Ensemble Organum directed by Marcel Pérès
Old Roman Chant, 7th-8th Centuries, Byzantine period
The music presented is part of the “Old Roman” chant repertory which pre-dates what is usually referred to as Gregorian Chant. The Gregorian Chant which most people are familiar with actually comes from the Carolingian Empire (ca. 850-1000), which came into existence later than the Old Roman period. Hence, the reportoire from the Old Roman period is unsingable if sung in the style suggested by Gregorian scholars for Carolingian chants. However, since the Roman church had been heavily influenced by the
Byzantine Empire during this period, it was logical to turn to Byzantine chants for guidance and performance hints. Thus, there are similarities between the Old Roman chant and Byzantine chant such as modal, cadential, and ornamental formulas. Also used in the performance here is an “ison”, a note sustained in the bass to support the chant melody and to underscore modal transformations. With all these stylistic choices in mind, the result is eye-opening. The listener will be transported to a totally unfamiliar, but other-worldly realm. The voice of the Greek cantor Lycourgous Angelopoulos flows freely in this sacred space, supported by the choir of Ensemble Organum.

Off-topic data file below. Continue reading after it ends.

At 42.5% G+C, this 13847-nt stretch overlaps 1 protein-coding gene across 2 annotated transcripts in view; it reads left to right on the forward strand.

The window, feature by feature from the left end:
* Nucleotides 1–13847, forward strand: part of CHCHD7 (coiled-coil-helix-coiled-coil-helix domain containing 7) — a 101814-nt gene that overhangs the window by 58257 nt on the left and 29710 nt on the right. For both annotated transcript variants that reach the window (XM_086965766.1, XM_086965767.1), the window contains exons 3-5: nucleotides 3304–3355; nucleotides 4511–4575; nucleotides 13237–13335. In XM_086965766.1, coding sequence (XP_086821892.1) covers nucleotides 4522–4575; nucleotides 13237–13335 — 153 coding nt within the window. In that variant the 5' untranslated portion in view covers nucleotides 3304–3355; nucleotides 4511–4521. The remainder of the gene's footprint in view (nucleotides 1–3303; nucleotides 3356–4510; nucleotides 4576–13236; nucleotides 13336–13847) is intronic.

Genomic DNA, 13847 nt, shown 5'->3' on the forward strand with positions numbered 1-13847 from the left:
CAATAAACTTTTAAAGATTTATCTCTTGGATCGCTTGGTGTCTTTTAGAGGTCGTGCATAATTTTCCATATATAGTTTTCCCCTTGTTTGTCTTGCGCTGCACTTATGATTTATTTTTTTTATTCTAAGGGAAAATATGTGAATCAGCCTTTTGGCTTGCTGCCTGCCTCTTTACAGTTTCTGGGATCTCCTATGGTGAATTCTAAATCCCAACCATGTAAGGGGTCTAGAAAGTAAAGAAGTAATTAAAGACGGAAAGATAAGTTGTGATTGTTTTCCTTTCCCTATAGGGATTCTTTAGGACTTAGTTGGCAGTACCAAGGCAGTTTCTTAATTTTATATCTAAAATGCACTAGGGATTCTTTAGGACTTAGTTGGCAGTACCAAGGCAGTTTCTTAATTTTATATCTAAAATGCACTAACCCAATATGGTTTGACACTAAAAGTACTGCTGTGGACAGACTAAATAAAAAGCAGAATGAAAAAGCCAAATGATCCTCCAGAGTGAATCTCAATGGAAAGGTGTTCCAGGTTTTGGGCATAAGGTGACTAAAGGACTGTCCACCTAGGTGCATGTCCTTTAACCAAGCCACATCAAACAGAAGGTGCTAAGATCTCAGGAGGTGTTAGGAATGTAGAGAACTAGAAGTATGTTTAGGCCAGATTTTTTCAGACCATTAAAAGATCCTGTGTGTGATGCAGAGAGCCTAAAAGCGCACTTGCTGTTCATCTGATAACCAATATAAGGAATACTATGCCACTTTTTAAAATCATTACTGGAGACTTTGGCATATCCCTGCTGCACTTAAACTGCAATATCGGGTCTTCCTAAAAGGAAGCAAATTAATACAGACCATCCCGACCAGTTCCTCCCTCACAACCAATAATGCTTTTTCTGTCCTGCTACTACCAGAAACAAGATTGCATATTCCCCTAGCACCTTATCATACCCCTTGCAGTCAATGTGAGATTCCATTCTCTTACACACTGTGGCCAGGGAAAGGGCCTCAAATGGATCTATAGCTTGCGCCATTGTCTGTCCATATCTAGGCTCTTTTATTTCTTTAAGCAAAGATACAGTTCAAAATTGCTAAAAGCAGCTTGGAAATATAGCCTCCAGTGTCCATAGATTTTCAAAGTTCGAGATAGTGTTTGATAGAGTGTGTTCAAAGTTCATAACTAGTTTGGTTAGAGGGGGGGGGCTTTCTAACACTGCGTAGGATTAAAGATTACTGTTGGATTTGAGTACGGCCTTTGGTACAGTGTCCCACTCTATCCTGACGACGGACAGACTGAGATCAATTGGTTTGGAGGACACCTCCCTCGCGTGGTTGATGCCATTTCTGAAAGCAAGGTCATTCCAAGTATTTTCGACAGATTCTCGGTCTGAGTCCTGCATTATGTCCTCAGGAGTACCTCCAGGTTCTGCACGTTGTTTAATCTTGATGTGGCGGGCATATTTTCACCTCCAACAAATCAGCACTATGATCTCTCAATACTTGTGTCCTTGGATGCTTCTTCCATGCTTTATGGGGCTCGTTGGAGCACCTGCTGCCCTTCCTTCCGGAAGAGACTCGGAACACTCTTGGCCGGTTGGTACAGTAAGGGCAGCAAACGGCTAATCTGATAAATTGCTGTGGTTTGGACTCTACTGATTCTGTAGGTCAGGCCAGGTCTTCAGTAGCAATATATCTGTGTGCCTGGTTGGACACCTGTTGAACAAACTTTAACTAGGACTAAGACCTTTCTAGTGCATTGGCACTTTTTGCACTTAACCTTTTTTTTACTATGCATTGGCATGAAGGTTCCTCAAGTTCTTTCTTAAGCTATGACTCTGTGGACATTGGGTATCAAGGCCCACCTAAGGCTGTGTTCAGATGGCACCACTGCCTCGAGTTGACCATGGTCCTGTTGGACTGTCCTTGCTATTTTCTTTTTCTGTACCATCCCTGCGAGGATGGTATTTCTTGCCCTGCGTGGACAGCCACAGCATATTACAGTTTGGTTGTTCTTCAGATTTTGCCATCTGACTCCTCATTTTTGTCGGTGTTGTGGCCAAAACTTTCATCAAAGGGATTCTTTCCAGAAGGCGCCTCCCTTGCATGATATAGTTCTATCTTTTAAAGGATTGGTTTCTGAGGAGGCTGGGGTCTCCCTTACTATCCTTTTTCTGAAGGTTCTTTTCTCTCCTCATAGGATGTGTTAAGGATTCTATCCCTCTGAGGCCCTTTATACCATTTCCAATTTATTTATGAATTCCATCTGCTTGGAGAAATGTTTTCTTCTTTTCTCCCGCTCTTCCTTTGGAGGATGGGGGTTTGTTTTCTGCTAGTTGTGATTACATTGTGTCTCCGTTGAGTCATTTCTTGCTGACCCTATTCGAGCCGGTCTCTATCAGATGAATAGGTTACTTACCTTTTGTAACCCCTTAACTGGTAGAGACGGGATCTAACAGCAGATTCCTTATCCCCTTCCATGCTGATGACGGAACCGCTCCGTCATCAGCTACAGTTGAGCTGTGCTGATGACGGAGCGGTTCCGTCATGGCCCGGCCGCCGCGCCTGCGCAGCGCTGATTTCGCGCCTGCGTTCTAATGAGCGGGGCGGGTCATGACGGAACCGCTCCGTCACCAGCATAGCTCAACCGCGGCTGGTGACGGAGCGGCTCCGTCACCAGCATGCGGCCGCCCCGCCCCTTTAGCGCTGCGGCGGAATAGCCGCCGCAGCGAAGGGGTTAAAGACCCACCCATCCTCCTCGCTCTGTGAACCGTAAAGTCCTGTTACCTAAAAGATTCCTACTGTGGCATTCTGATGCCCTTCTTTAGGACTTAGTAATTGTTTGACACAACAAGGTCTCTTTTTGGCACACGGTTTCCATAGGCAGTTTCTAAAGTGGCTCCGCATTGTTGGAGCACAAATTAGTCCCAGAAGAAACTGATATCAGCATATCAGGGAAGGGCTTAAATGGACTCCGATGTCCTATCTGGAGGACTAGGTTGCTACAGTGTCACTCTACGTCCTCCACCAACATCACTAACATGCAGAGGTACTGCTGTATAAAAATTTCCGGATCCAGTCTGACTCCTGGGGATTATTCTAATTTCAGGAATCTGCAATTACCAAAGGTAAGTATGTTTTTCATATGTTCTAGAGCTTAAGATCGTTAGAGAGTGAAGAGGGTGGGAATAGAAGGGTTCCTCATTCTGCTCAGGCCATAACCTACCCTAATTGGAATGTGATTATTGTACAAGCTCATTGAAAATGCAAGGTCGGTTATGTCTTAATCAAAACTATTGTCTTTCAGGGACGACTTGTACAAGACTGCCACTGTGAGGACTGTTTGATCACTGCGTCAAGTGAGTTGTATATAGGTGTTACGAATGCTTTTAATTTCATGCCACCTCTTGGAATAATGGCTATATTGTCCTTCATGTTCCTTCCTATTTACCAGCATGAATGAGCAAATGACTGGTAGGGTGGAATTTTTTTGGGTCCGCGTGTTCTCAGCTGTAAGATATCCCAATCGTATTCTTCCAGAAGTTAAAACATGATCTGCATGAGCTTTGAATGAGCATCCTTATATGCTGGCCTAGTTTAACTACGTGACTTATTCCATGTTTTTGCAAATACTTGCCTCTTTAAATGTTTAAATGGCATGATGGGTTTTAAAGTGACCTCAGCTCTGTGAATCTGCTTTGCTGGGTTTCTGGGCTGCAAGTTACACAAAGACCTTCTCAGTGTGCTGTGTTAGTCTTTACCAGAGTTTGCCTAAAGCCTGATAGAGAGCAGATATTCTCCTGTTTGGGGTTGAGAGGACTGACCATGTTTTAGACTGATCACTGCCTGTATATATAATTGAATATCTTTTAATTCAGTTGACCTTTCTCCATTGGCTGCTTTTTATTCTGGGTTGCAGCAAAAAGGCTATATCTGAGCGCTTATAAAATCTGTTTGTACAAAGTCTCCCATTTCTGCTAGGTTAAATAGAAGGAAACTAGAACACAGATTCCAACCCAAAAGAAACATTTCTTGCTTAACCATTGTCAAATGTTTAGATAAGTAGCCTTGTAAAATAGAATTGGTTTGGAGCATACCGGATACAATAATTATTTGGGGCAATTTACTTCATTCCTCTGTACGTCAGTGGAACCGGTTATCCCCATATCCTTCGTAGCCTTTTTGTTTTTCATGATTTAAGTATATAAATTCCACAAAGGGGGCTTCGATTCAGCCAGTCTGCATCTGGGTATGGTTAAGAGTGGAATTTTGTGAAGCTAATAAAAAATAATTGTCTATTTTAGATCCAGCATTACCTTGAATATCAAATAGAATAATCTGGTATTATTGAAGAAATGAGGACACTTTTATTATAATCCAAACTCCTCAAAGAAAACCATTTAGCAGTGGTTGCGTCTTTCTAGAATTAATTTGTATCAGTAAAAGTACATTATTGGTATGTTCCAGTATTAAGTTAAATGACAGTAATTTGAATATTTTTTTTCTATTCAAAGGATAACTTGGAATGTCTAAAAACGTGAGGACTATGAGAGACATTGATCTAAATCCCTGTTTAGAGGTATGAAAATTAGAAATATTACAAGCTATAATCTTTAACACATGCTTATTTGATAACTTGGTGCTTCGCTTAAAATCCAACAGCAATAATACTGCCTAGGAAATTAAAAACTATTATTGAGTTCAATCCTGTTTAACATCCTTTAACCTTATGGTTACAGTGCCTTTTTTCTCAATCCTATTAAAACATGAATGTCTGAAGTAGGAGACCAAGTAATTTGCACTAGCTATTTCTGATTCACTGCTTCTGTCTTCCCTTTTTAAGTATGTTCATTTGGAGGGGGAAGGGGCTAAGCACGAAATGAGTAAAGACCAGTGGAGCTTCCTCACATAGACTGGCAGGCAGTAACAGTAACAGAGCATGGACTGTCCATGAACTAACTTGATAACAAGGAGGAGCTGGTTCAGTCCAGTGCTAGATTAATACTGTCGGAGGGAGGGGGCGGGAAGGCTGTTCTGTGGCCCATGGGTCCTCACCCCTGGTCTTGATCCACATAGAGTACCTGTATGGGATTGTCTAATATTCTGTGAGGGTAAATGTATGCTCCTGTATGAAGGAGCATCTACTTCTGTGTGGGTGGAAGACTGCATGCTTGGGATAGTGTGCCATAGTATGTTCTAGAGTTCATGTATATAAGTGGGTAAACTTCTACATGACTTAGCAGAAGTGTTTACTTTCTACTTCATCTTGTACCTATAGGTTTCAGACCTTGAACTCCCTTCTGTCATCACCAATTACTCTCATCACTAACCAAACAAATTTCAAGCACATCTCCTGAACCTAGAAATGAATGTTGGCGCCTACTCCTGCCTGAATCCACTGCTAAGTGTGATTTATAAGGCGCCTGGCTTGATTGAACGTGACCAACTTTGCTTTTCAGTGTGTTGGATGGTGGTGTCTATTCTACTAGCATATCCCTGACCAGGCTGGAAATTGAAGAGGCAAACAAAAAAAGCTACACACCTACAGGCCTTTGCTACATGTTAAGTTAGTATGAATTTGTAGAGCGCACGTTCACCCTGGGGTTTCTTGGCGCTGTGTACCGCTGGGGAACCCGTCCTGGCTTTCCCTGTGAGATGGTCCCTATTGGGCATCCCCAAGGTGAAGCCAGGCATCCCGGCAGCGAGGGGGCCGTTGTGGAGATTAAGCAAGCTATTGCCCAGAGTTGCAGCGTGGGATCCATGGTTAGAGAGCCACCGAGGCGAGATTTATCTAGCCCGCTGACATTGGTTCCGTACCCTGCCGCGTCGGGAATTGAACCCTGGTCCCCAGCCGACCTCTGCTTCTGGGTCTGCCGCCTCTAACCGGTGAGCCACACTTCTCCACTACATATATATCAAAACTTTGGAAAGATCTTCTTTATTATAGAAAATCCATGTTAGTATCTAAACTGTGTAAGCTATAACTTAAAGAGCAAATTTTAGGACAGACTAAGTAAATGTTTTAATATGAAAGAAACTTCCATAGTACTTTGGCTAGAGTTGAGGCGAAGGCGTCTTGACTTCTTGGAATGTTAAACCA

The chants in Latin are taken from the Mass for Easter Day. The alleluiatic verses in Greek were sung at other point in the Easter services.
1. Alleluia: V. O Pimenon ton Israhil
2. Introït: Resurrexi
3. Gradual: Hec dies: V. Confitemini Domino / Dicat nunc Israhel
4. Alleluia: V. Pascha nostrum / V. Epulemur / Alleluia
5. Offertory: Terra Tremuit: V. Notus in ludea / V. Et factus est in pace / V. Ibi confregit
6. Alleluia: V. Epi si kyrie
7. Communion: Pascha nostrum8. Alleluia: V. O Kyrios / V. Gar estereocsen
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